Text Box: What could the federal government do to encourage intergovernmental coordination, collaboration and partnerships in the field of mental health, mental illness and addiction?What could the federal government do to encourage intergovernmental coordination, collabo­ra­tion and partnerships in the field of mental health, mental illness and addiction?  Should the F/P/T Advisory Network be re-established with a broader mandate to encompass both mental health and addiction?  Or should another entity, either a new body (such as the Mental Health Commission in New Zealand[74], the National Institute of Mental Health in England[75] or the former Mental Health Commission in New Brunswick) or an existing one (like the Canadian Public Health Agency) take over such a mandate?

Text Box: What could the federal government do to assist the provinces and territories in their efforts to reform and renew their mental health and addiction systems?What could the federal government do to assist the provinces and territories in their efforts to reform and renew their mental health and addiction systems?  Is there a province, region or country whose mental health delivery system and addiction treatment system can be used as a model?  Would the position of a Minister of State responsible for mental health and addiction, as in British Columbia, be helpful in other jurisdictions, including the federal government?

 

7.4       National Action Plan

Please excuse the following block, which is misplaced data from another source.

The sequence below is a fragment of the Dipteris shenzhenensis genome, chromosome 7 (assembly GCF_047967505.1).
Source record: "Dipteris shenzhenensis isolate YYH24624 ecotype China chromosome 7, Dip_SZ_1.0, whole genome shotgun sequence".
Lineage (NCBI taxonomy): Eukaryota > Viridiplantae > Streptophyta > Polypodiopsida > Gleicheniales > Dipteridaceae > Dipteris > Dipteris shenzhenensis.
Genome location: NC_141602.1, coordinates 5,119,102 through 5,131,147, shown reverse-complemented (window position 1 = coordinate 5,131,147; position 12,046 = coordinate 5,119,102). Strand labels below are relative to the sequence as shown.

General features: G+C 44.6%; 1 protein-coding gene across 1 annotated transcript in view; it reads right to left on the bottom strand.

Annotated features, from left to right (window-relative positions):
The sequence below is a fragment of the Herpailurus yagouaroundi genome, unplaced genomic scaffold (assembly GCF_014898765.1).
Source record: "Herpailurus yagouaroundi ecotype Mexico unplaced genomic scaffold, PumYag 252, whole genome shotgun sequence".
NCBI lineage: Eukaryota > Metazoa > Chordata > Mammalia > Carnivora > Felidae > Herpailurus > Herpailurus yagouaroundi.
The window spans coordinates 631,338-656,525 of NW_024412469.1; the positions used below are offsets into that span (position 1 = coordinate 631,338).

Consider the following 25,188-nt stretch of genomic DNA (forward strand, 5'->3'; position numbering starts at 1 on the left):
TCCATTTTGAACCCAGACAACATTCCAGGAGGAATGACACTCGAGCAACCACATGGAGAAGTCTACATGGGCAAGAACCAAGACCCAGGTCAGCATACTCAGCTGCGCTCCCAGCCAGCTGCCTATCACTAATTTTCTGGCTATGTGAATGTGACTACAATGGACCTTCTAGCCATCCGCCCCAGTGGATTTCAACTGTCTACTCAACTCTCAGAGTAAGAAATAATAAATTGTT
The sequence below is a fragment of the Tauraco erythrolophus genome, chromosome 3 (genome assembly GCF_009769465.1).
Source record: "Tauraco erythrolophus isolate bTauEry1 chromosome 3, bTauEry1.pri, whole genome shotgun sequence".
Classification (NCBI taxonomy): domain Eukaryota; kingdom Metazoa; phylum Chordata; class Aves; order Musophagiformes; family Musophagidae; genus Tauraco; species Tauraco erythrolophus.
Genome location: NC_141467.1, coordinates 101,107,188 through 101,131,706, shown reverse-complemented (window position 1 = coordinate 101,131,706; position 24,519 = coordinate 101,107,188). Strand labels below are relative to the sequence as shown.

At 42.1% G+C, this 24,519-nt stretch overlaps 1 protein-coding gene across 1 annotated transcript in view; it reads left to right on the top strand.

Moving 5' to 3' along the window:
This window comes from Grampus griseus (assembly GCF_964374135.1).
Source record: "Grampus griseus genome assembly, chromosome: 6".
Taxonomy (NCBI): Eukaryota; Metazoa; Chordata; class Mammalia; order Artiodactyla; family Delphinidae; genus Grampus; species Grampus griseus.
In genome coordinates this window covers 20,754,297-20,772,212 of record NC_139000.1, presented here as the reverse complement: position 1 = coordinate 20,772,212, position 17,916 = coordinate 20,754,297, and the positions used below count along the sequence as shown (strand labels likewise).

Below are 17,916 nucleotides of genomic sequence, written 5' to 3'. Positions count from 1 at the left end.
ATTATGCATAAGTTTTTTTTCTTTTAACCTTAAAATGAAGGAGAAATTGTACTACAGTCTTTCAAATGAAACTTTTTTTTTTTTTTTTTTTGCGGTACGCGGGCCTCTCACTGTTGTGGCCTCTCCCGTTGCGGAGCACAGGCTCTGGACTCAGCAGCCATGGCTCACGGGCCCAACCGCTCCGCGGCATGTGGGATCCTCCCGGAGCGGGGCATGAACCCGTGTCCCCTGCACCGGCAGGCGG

Text Box: Canada needs to develop a comprehensive national action plan on mental health, mental illness and addiction to ensure successful reform and restructuring.  Canada lacks national leadership in mental health, mental illness and addiction, a serious deficiency that, in the view of many, has left a very large void.The Committee was told that, in addition to intergovernmental collabo­ration, Canada needs to develop a comprehensive national action plan on mental health, mental illness and addiction to ensure successful reform and restructuring.  Australia, New Zealand and the United Kingdom have already adopted such a national mental health strategy or action plan.  Canada lacks national leadership in mental health, mental illness and addiction, a serious deficiency that, in the view of many, has left a very large void: there is no focus on mental illness and addiction within national and provincial/territorial health care reform initiatives; there is no clear delineation of the roles and responsibilities of the various stakeholders; troublesome inequities are the result of different provinces and territories being at various stages in the reform of their mental health care and addiction treatment systems.

Many recommended to the Committee a strong leadership role for the federal government in the development of a national action plan.  They believe that the lack of such leadership has contributed to the piecemeal approach to addressing mental illness and addiction, has led to the development of potentially conflicting models in different provinces, and resulted in unnecessary duplication and a waste of resources.

Text Box: Many stressed that a national action plan for mental health, mental illness and addiction can only be developed out of the collaboration among the federal government, provincial and territorial jurisdictions, NGOs and other stakeholders, together with individuals with mental illness/addiction. Text Box: Many recommended a strong leadership role for the federal government in the development of a national action plan.Witnesses argued that the national framework must set standards for service delivery covering all aspects of mental health from prevention, promotion and advocacy through community-based services to inpatient and specialty services.  It must also apply to services provided throughout every affected individual’s lifespan.  It must provide a stronger focus on children and adolescents, Aboriginal peoples, senior Canadians, federal inmates, women and landed immigrants.